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3 year old leaf mould containing cameraria ohridella

We have gathered leaves onto one site for rotting down for at least 3 years. For the last 2 the trees nearby have shown clear signs of the leaf mining moth. We went on heaping them on to our heap. Now we learn that the problem is managed on the continent by burning the leaves. Is there anything we can do to kill any insects in the leaf mould without burning the whole lot?


  • Dear Carole,

    As you say the horse chestnut leaf miner is a moth. The caterpillars make the mines in the leaves, then pupate in there. This lifecycle takes around a year to complete. If the leaves are isolated, say in compost bags, any moths that hatch from the pupae will be kept within the bags until they die, so taking the leaves out of the bags in August is safe. If your leaf mould has not been added to for over a year, it should already be free from moths.

    However, this problem is so persistent now that you shouldn't be surprised if it returns. Most trees in the South East of England seem to be infested now. I understand that good controls are being developed but these may not be available to home gardeners even when they come onto the market.

    In summary, cover your leaf mould until August - if you've been adding to it in the past 10 months. Otherwise it should already be free of moths at this time of year and fine to use in your garden.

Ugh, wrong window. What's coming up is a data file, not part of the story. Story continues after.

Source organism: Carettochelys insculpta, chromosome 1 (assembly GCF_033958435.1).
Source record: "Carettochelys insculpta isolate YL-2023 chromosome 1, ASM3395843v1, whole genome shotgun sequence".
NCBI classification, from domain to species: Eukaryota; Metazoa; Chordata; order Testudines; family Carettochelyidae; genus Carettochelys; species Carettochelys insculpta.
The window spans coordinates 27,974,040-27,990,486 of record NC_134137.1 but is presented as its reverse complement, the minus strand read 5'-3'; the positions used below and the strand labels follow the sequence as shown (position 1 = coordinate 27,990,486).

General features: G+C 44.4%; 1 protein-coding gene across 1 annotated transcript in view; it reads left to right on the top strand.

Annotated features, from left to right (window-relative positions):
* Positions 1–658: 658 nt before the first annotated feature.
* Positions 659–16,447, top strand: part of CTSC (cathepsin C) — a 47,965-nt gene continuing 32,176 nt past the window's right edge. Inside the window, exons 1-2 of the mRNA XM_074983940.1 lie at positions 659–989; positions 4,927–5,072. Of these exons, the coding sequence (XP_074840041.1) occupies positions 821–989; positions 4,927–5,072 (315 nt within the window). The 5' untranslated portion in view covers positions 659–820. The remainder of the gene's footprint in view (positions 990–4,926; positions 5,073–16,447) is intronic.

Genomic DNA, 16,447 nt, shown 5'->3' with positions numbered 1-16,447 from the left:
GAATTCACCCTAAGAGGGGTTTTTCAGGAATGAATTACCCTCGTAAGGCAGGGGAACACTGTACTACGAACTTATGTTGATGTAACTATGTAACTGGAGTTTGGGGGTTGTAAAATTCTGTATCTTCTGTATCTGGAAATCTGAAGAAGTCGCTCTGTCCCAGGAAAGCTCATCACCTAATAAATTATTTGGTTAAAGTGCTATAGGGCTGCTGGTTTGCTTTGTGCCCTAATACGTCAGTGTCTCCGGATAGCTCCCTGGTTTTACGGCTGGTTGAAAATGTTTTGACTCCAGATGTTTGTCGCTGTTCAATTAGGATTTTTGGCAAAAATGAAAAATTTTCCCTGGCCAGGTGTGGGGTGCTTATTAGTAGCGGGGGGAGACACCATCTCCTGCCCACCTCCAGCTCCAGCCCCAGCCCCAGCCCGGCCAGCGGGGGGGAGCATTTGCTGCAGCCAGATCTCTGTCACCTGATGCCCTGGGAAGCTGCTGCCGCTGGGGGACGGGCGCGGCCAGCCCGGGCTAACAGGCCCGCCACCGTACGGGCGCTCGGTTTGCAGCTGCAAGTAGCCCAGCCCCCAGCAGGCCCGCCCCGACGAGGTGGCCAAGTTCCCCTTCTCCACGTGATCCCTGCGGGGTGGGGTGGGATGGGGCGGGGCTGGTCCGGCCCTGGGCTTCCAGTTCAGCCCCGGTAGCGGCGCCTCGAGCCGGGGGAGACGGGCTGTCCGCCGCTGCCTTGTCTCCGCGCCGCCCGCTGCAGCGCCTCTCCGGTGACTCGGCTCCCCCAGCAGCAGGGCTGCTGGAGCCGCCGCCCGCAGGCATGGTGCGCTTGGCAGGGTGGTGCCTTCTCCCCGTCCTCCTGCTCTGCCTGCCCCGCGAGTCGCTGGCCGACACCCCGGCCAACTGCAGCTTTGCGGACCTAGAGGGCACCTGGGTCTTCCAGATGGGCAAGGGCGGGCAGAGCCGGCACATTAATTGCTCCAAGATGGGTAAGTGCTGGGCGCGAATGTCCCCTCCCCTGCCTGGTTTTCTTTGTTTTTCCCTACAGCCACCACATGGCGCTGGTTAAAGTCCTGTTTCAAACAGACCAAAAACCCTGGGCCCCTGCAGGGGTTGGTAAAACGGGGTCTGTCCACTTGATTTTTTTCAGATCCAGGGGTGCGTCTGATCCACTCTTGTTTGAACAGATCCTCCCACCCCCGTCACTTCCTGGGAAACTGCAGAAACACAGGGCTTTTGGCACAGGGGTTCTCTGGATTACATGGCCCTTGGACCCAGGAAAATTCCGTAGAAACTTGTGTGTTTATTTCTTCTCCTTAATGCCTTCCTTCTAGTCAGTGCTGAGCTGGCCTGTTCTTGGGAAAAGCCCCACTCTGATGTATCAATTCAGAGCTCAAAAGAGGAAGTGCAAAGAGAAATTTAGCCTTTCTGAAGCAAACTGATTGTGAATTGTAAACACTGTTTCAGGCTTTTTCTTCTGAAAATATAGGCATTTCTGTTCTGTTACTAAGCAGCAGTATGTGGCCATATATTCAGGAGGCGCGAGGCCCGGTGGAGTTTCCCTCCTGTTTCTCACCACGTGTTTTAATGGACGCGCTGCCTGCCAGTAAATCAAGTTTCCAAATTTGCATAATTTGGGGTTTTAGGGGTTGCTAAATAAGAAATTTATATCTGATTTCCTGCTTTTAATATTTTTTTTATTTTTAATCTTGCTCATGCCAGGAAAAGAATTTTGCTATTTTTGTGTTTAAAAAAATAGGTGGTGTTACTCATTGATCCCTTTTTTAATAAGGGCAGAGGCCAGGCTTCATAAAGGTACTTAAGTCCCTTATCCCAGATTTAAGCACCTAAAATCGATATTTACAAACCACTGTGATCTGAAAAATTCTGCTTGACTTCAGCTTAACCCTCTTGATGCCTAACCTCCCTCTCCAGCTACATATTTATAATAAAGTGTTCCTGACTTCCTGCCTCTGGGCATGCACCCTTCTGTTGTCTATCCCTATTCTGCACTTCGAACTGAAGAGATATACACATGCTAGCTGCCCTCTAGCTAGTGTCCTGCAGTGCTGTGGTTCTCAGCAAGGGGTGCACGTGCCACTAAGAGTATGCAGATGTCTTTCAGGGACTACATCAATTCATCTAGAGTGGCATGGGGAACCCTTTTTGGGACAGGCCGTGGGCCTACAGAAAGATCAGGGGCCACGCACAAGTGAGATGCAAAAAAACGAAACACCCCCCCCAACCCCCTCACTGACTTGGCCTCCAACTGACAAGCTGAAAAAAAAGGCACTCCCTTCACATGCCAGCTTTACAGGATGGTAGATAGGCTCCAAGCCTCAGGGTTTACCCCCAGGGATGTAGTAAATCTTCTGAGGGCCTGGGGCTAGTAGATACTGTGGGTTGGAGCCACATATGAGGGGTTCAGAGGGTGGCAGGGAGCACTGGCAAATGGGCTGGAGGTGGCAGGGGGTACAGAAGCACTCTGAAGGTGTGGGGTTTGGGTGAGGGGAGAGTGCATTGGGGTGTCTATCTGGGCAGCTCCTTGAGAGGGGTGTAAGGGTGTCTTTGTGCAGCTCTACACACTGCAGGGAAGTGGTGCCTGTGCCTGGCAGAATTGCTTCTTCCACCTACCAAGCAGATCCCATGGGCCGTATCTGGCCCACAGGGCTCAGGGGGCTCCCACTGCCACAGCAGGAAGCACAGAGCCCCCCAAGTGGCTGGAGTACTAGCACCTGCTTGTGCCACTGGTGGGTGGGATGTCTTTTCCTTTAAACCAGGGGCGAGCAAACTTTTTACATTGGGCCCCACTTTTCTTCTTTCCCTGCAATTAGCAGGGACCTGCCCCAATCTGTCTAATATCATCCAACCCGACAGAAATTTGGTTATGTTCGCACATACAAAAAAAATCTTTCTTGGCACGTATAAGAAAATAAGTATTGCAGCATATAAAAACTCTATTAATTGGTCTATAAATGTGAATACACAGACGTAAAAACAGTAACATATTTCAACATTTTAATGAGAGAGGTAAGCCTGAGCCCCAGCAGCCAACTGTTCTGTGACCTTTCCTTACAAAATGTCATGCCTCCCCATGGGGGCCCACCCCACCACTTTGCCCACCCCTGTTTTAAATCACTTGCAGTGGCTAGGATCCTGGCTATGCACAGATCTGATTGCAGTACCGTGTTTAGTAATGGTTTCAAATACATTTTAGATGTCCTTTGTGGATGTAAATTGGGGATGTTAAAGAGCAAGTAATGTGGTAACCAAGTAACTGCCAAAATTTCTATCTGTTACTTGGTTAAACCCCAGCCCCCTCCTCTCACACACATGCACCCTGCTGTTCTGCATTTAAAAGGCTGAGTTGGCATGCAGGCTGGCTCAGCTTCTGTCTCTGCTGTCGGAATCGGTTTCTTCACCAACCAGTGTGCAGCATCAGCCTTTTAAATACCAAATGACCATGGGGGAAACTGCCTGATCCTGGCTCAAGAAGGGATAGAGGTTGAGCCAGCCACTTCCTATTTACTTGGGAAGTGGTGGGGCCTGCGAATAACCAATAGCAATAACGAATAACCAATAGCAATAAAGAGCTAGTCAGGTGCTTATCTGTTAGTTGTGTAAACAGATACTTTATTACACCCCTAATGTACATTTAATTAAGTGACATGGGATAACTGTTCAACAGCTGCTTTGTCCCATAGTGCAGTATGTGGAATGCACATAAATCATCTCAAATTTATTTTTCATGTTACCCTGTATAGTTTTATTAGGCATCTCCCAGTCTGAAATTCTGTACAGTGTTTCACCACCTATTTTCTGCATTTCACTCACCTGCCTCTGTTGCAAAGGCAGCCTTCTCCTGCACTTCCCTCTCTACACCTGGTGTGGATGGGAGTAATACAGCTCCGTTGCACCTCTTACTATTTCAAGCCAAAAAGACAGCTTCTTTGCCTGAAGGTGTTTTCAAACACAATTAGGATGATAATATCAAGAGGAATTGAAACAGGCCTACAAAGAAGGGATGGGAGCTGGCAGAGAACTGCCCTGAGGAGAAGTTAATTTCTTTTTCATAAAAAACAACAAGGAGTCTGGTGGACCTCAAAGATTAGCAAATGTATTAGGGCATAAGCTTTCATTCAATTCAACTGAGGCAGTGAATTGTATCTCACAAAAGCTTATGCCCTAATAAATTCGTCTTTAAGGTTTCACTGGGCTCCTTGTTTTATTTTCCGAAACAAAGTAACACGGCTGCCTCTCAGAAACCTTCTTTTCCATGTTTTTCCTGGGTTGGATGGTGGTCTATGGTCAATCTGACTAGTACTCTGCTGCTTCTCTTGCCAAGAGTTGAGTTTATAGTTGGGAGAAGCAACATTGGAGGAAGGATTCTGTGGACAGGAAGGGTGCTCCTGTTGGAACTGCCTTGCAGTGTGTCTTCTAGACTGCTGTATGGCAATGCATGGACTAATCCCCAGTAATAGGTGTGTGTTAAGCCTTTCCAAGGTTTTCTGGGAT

Emma team

  • WaysideWayside Posts: 845

    Just been collecting leaf litter.  I have some ash leaves in the mix.  Can I spread die back the same way?  Would you offer similar advice?

  • DovefromaboveDovefromabove Posts: 86,106

    Ash dieback is spread by fungal spores.  I wouldn't collect ash leaves from other areas ... in fact I think it's illegal to transport ash trees without a licence so leaf litter probably falls into that category too ... however we have ash trees in this garden and compost the leaves and use it as a mulch on tour veg patch here in this garden. 

    I wouldn't use it in potting compost in case I passed plants in pots to friends and spread the disease that way. 

    Gardening in Central Norfolk on improved gritty moraine over chalk ... free-draining.

  • WaysideWayside Posts: 845

    Just leaf litter from the road out front.  It didn't really occur to me that it could be a problem.  Someone mentioned a lot of leaf fall from a nearby conker tree into their garden - my first thoughts were that the leaves could be harnessed for good - but they had a hunch that it wasn't a good idea.  Do the spores die if I compost them in the dalek?

  • DovefromaboveDovefromabove Posts: 86,106

    No idea... But if you're using them in the area where they grow it can hardly be spreading the problem. 

    Gardening in Central Norfolk on improved gritty moraine over chalk ... free-draining.

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